For the first time in program history, Jackson’s boys soccer team had one of its players land on the United Soccer Coaches All-American Team, which was 2022 graduate Wil Essner.
Essner was more than instrumental in leading the Indians to make back-to-back Class 4 State Championship appearances his final two seasons as well as win it all his junior year.
Additionally, Wil was named Class 4 All-State not once but twice following both of Jackson’s first-ever trips to the state finals.
Earning USCA All-American honors was a major surprise for the two-time all-state selection. In recent memory, two other former Indians came close to receiving USCA All-American honors as Chalon Domian and Josh Scholl were named to USCA’s All-Central and All-Midwest teams, respectively.
Domian was, of course, in the same graduating class as Essner and scored the game-winning goal for the Indians to win state in 2020. Chalon was also named the Class 4 Offensive Player of the Year for that season, and he was named second team all-state after missing multiple games due to injury this past fall.
All of Essner’s success shouldn’t come to a surprise to anyone that knows how much work he puts in. Even though Wil is honored to receive individual awards, he said he doesn’t care about them because he does everything for his teammates.
“I always want to be the best player I can be for my team and help them out as much as possible,” Essner said. “This season I was like, ‘Last year was amazing. Why can’t we do it again this year?’ I actually got injured this season and was out for probably half of it, but I knew I needed to come back.
“I thought to myself, ‘They’ve done it without me for most of this season, but I’m going to be there for them this postseason.’ I just really thought about my teammates and wanted to do the best I could for them.”
The best part of the individual honors for Essner is that he knows how much they mean to his parents. They are the ones who have been taking Wil to play soccer up in St. Louis since third grade.
“My life almost became theirs. ‘Wil is going out of town — Wil is going to Chicago this weekend. Everybody pack up we’re going to Chicago,’” Essner said. “I know I’ve put in a lot of work, but my parents have put in a lot of work, too, and made sacrifices. I think it’s cool for them to see all of my honors, and my teammates and kids in the future as well.
“It’s easy for people in a smaller town to get stuck in a small mindset. For kids coming into the program, I think it would be awesome for them to be like, ‘This kid did it once. Why can’t I do it?’”
On becoming more selfless, Essner went back to his sophomore season when he was first playing on varsity for Jackson. Wil was on defense and the coaching staff got on to him after a multiple-goal loss to Notre Dame early in the year.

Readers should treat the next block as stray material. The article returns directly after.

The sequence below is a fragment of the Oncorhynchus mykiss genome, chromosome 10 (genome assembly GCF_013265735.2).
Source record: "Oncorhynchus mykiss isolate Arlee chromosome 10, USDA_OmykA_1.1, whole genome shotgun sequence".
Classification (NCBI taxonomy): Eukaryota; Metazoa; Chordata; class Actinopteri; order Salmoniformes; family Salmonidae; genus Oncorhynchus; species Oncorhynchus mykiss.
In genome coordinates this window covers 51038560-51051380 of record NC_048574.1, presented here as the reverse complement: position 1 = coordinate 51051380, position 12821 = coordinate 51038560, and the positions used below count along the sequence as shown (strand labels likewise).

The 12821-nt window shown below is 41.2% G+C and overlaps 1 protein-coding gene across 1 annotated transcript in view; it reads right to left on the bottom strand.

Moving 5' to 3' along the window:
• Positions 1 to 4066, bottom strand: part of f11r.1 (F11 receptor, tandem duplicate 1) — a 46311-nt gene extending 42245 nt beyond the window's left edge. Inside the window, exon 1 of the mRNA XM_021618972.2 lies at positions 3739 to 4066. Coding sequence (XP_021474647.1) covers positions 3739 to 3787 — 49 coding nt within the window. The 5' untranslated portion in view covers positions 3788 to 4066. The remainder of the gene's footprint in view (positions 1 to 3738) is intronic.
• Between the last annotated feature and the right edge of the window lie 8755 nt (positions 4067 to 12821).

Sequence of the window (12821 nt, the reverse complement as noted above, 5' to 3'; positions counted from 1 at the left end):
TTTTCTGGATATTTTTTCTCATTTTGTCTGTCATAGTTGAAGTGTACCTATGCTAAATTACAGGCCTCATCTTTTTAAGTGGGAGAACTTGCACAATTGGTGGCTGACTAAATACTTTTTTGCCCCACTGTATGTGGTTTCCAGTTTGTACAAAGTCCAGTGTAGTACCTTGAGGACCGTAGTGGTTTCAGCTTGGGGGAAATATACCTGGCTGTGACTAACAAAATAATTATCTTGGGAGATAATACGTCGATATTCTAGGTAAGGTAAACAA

To try and prove a point to Essner, Jackson’s staff put him up top in one of its next games, where he scored a hat trick to make their plan backfire on them. However, a loss to Northwest in the district championship game made Wil realize there was a lot more he could’ve done for his team that season.
“Not even winning a state championship was in my mind yet — it wasn’t in my mind at all,” Essner said. “If I want the team to do the best they can, I need to buy-in to what the team is doing and what I can do for the team to help them out best.”
This mentality helped lead Essner to become a state champion and two-time state finalist, which also led him to being named team captain his senior year. Wil said that’s what he’s proud of the most because he said he truly loves them and that they are his brothers for life.
“Going into practice everyday, I don’t want to say it was a war, but we were going out there to improve the best we could,” Essner said. “50-50 balls, going into tackles and everything. A real player that pushed me was Jacob Simmons on fitness. That kid could just run for days, so we’d get up on the line to run, and he’d just talk some trash. Next thing you know we’re taking off! No matter who it was, we all pushed each other.”
This is the same mentality Essner will be bringing to the table for Columbia College’s men’s soccer program. Playing soccer at the collegiate level has been a dream of Wil’s ever since he first started playing.
Essner said he had plenty of options to continue playing at the next level, but he felt like Columbia was the place where he wouldn’t get “burnt out.”
“They’ve got a great program, and they’re NAIA, but for the last three years they’ve finished in the top four of the national championships,” Essner said. “That’s something I want to compete in, so I’m really looking forward to it.”
Not only was Columbia head coach John Klein was the first coach to offer Essner, but he made Wil feel “really wanted” and that he wasn’t just another player. Coach Klein also laid out how well Essner was going to fit in with the program.
Columbia College also gave Essner Jackson vibes since it’s not too big of a school and it’s next to Mizzou. He also enjoys the town of Columbia because it kind of reminds him of the town he’s grown up in and loves so much.
When asked if he’s realized how unique his last two years of high school soccer have truly been, Essner admitted and said it’s something that hasn’t hit him yet.
“I honestly think it’s one of those things where it won’t hit me till I’m in my 40s like my dad, ‘Back in my day,’” Essner joked. “It’ll be nice to look back at because no one had ever heard of Jackson — no one knew where we were.
“We go and beat the top schools in St. Louis, and people think it’s luck. … We had a great group of boys, a great work ethic and a great coaching staff.”